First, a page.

In recent months we have taken a look at a number of Z97 boards, including Gigabytes exceptional Z97X- Gaming G1 WIFI-BK and their more affordable, mainstream Z97X-Gaming 5. Of course when it comes to motherboards there are many needs and budgets which require solutions and so as with their competition Gigabyte offer many, many versions of boards based on this chipset.
One of Gigabytes options for consumers looking to build a compact but feature packed system (especially those aiming to game) is the Z97N-Gaming 5. This Mini-ITX board has support for the latest i7 CPUs on socket 1150 as well as offering Wireless-ac, Killer NIC and enhanced audio. Today we have one for review.
Gigabyte stick with similar styling to the other boards in this series for the packaging on the Z97N-Gaming 5. We get a little information on the key features on the product on the front with more detailed info on the specifications around the other sides. Inside we find a manual, other documentation, stickers, SATA cables, I/O shield and Wi-Fi antenna.
The Gigabyte Z97N-Gaming 5
As is common with recent boards from Gigabyte we have a nice black and red colour scheme on this model with a few gold/metal flashes here and there. The PCB features multiple layers, two of which are specific to the left and right audio signals and that combines with the dedicated audio portion of the board towards the bottom left. More on that in a moment.
Elsewhere Gigabyte use 15u gold pins on the CPU socket and our ultra-durable branding means the presence of aspects such as high quality solid capacitors. There are two memory slots in dual channel configuration with support for DDR3-3200+ and a maximum capacity of 16GB. Moving down the board we find five SATA 3.0 ports with support on those 6GB/s connectors for RAID 0, 1, 5 and 10.
Down at the bottom left of the board we find the single PCIe 16x slot which is PCIe 3.0 spec and then to the side of that is our audio area which is separated from the rest of the board by track lighting. That area includes built in rear audio amplifier (600Ohm), Realtek ALC1150 (115dB SNR) 7.1 audio processor and Japanese Nichicon audio capacitors. Elsewhere we have a Killer E2200 NIC which gives us the benefit of some enhanced configuration software (just like the audio which uses SoundBlaster X-Fi MB3 software).
In terms of connectors, on the board itself we find 24pin and 8pin power inputs. An internal USB 3.0 header, USB 2.0 header and HD Audio connector. Two fan headers are present and we also get the built in Wireless-ac (2.4GHz and 5GHz) card. Then round at the back panel we find PS/2, 2x USB 2.0, Wi-Fi, DVI, HDMI(4K), DisplayPort and optical audio. Next up is an eSATA port, four USB 3.0s and the Killer NIC’s GB LAN. Finally there are our gold plated 3.5mm audio outputs.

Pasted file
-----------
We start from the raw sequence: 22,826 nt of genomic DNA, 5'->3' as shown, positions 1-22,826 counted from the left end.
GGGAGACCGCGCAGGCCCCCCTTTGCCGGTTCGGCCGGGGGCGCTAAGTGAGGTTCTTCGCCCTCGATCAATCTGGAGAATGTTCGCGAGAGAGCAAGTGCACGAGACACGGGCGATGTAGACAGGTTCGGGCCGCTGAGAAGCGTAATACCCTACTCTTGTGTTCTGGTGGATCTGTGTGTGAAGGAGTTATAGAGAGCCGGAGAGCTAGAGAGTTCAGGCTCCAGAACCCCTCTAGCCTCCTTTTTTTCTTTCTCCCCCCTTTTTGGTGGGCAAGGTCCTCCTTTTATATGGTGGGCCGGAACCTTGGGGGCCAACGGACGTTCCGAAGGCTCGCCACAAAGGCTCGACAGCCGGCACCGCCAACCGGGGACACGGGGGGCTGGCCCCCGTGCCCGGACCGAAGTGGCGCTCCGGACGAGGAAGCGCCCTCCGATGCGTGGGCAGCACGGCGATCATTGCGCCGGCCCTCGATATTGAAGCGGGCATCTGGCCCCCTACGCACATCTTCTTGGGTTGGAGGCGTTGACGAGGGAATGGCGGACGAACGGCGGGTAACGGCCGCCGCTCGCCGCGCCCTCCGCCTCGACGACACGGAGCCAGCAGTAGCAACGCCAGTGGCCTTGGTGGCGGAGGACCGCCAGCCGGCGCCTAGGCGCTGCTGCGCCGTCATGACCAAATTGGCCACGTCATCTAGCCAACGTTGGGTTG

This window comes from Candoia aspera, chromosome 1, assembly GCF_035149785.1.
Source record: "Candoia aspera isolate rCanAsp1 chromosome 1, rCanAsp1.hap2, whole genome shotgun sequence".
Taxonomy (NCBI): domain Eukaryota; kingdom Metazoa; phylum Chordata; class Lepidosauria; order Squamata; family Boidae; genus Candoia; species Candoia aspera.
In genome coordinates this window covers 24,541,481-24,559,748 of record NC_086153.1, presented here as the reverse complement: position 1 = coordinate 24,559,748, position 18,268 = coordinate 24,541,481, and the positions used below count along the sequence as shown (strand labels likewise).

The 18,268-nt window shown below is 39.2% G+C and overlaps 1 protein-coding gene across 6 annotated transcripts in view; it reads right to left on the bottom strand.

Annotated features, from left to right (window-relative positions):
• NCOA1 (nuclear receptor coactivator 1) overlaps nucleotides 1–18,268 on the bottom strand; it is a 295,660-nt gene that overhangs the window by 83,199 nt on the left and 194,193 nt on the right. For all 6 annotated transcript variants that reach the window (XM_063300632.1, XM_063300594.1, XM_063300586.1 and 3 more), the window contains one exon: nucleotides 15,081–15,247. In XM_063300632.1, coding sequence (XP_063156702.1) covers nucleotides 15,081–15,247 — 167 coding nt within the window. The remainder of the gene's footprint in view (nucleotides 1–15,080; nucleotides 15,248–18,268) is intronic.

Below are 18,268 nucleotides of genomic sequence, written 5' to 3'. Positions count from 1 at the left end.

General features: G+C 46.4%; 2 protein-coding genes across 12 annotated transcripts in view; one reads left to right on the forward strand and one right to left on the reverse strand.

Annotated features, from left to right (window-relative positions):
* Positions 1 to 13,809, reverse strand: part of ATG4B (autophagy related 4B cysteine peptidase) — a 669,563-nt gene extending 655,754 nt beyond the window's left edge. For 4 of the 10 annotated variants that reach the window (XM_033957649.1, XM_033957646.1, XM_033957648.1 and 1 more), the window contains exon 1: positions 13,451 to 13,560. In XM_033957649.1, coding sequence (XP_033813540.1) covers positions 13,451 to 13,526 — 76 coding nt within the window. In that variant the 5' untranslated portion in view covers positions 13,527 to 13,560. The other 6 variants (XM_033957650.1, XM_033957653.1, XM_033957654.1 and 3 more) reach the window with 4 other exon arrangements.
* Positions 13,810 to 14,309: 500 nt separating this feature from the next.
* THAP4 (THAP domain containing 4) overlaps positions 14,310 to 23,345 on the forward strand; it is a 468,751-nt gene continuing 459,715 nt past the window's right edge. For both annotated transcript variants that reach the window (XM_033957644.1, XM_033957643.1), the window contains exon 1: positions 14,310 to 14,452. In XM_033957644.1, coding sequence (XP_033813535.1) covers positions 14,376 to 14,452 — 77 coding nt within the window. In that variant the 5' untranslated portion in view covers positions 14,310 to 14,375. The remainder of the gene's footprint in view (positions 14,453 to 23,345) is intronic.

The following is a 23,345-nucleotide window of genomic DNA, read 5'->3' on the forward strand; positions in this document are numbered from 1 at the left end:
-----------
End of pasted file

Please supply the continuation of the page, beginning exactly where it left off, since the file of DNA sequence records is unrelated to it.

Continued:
Looking through the BIOS we find that going compact doesn’t mean we lose functionality. The board has the usual Gigabyte Dual BIOS with various skins but the main one for most people is likely to use the newer GUI shown above. It allows significant tweaking and we can flash our BIOS from USB which is always appreciated.
On the software front we get the latest edition of App Centre. App Centre allows us to use Gigabytes software tools to tweak, maintain and monitor our board and even some little additions like Cloud Station which brings tablet/smartphone functionality and Smart Switch brings back the classic Start menu experience to Windows 8/8.1.
When deciding to go with a mini- ITX board there is always a concern that we will lose out on a whole load of features which are normally present on a larger board. Of course some of them are guaranteed to be missing, for example multiple 16x PCIe slots but its all the little things which can be an issue. For example often we can end up with a limited BIOS or reduced memory speed compatibility. In the case of the Z97N-Gaming 5 Gigabyte have done a great job of keeping all of the key features, from the two mentioned above to the latest CPUs and high end GPUs. Some decent audio hardware also makes an appearance, as does Killer NIC and we have plenty of ports (and internal headers) to expand our connectivity. Really our only little niggle, for a board of this type, is that we could do with maybe one extra fan header. That said, we do appreciate the 5th SATA header, right at the edge of the board which could have been a location of this additional fan.
In terms of performance the Z97N-Gaming 5 is near identical to the Z97X-Gaming 5 which is one of Gigabytes ATX alternatives. So we dont loose anything there. In terms of the competition with AMDs comparable platform we can see from the performance results on the next page that Gigabyte (and Intel) win more often than they loose. The most notable aspect which may swing a purchase is if you would use the integrated GPU. That is a real strong point on AMD and of course Gigabyte to offer models such as the F2A88XN-WiFi to cover that route.
That brings us to value where the Z97N-Gaming 5 retails for $150/£110 (approx.). Given the decent warranty, high level features, pleasing design and desktop like performance it is hard not to recommend it for anyone building a compact Intel system.